TORONTO - A Canadian is being lauded for his work in developing the digital program that made the fantastical creatures seen in "The Hobbit: An Unexpected Journey," "Avatar" and "Rise of the Planet of the Apes" appear more realistic.
James Jacobs, along with Simon Clutterbuck and Dr. Richard Dorling, who are British, will be among 25 recipients of plaques and certificates from the Academy of Motion Picture Arts and Sciences recognizing technical movie-making achievements. The trio are getting an award for their development of the Tissue Physically-Based Character Simulation Framework.
A ceremony will be held Feb. 9 in Los Angeles.
Jacobs, who grew up in Scarborough, Ont., says the technology works from the inside out to simulate the anatomical structures underlying a character's skin. It's a departure from the traditional way of developing a character, going from the surface inward.
Jacobs, who works for Weta Digital in New Zealand, said in an interview from Wellington that they draw inspiration from humans and animals like dogs and bears to create realistic effects.
"We're building up the anatomy and we're using the same sort of approaches that are found in engineering or medical science where we're solving the actual elastic properties of the musculature and fat and skin ... and just sort of build it up to let you have a character that looks convincing, hopefully, and get the performance across a lot more effectively," explained Jacobs, who will be 41 on Monday.
Jacobs, who took courses in art and film at the Ontario College of Art and Design and Ryerson University in Toronto, went to Weta in 2004 to work on "King Kong," the remake of the 1933 film.
"The original was a movie I quite liked, so I wanted to come here to work on that and I just sort of stuck around because the other work was pretty great," he said.
"I've always enjoyed art and drawing and making things, I guess just the process of making things, and this is just another way you can express yourself creatively. I like computers, so the two just sort of go hand in hand."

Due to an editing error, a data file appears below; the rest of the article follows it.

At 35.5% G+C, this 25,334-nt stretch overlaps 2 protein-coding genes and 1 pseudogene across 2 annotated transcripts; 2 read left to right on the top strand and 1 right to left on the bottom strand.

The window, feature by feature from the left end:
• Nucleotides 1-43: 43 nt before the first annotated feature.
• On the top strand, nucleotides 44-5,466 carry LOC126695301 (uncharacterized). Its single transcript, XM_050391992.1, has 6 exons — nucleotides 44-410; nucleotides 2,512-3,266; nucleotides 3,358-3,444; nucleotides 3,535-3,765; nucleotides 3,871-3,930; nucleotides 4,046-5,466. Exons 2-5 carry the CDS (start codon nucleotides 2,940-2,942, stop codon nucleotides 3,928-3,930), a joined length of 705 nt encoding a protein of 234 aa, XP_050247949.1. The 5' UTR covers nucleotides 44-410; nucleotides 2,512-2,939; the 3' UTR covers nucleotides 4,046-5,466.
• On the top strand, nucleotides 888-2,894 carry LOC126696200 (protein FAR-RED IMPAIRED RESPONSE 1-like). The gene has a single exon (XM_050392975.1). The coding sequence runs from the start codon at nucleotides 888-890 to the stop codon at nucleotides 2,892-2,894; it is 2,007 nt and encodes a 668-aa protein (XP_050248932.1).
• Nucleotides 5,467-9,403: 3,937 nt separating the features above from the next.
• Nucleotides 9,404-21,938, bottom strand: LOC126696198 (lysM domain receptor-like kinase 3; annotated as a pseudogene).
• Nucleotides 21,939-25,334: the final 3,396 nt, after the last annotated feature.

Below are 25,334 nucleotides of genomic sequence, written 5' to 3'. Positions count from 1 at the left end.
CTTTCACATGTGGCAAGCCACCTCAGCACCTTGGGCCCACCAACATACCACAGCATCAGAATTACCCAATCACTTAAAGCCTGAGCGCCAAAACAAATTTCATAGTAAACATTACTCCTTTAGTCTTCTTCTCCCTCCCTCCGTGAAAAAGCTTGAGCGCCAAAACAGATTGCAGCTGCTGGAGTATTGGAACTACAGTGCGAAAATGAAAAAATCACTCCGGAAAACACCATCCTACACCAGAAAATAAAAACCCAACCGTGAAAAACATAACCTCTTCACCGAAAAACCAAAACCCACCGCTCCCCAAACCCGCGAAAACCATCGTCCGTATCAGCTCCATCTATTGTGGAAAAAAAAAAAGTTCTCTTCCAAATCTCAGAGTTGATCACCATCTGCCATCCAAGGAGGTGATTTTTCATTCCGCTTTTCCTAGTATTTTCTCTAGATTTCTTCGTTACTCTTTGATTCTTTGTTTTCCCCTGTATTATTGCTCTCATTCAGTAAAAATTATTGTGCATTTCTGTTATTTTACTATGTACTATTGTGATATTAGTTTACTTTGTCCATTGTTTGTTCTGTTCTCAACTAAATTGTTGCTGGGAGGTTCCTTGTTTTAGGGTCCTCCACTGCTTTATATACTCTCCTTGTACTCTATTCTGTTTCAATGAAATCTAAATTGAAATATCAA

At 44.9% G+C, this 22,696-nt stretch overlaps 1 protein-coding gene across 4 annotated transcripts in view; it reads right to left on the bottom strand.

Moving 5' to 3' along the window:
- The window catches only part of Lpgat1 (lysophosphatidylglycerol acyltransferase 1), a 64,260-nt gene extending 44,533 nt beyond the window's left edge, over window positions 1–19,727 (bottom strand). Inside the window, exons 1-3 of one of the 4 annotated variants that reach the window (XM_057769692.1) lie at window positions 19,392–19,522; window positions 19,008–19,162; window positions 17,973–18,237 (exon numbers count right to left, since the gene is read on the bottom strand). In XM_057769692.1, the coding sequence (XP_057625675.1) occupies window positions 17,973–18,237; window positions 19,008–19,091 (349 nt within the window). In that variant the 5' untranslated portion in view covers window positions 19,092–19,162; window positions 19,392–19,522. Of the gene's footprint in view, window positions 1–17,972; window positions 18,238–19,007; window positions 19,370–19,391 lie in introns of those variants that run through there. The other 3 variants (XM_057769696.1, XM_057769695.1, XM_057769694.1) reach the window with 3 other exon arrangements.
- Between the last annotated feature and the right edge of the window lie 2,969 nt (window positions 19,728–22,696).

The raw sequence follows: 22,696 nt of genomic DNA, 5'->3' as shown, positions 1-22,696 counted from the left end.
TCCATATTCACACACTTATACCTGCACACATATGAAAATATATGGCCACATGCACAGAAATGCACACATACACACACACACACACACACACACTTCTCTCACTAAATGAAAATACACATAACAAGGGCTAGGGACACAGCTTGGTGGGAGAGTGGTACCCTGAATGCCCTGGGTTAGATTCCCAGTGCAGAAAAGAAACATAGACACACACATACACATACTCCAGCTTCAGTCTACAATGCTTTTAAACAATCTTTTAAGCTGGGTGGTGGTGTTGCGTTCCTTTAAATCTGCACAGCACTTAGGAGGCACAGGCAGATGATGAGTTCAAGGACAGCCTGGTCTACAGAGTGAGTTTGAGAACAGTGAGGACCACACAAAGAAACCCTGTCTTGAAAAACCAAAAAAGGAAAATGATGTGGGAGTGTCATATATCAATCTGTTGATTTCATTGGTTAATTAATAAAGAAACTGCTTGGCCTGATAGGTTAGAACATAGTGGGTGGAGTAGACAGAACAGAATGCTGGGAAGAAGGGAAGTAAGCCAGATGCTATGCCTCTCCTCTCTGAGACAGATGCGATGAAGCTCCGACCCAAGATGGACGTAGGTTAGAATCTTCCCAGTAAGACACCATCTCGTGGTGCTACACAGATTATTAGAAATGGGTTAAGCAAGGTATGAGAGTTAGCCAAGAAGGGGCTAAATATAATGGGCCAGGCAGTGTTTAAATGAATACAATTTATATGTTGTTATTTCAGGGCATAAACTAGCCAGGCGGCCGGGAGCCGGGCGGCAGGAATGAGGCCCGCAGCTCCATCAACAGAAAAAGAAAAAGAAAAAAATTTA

Other staff at Weta are also vying for a visual effects Oscar for "The Hobbit," "The Avengers" and "Prometheus." Portions of the Scientific and Technical Awards presentations will be included in the Feb. 24 ceremony.
Tissue has been used in "The Adventures of Tintin" and "Abraham Lincoln: Vampire Hunter," as well as "The Hobbit: The Desolation of Smaug," the second in the trilogy slated for release in December.
Jacobs said that a lot of studios reinvent everything for each new project, while Weta works on continuity.
"With each show we keep building on the knowledge that we know and just keep pushing it and pushing it," he said. "The stuff we're doing now, we wouldn't have just been able to jump right into that because it represents years and years of accumulated work."
Unlike other Oscars being handed out this year, achievements receiving Scientific and Technical Awards don't have to have been developed and introduced during 2012. Rather, the achievements must demonstrate a proven record of contributing significant value to the process of making motion pictures.
Two other software developers from Canada are also receiving technical achievement awards Feb. 9.
London, Ont., native Doug James and Vancouver-based Nils Thuerey along with international colleagues Theodore Kim and Markus Gross are being honoured for developing the Wavelet Turbulence software, a digital tool that makes it easier for visual effects artists to control the appearance of gas and smoke on film.
Jacobs moved his wife and children to Vancouver in 2009 and left Weta for 1 1/2 years before returning to the New Zealand company. He gets back to Canada to visit his family every three months or so. His wife will meet him in L.A. for the awards ceremony.
It's a long commute, he says with a laugh, noting there are a lot of other Canadians working at Weta.
"It's the global economy. You sort of get used to it. Obviously it's not ideal, but the kids are doing really well and work's really great and it's paying the mortgage, so I can't really complain. A lot of people have it a lot harder."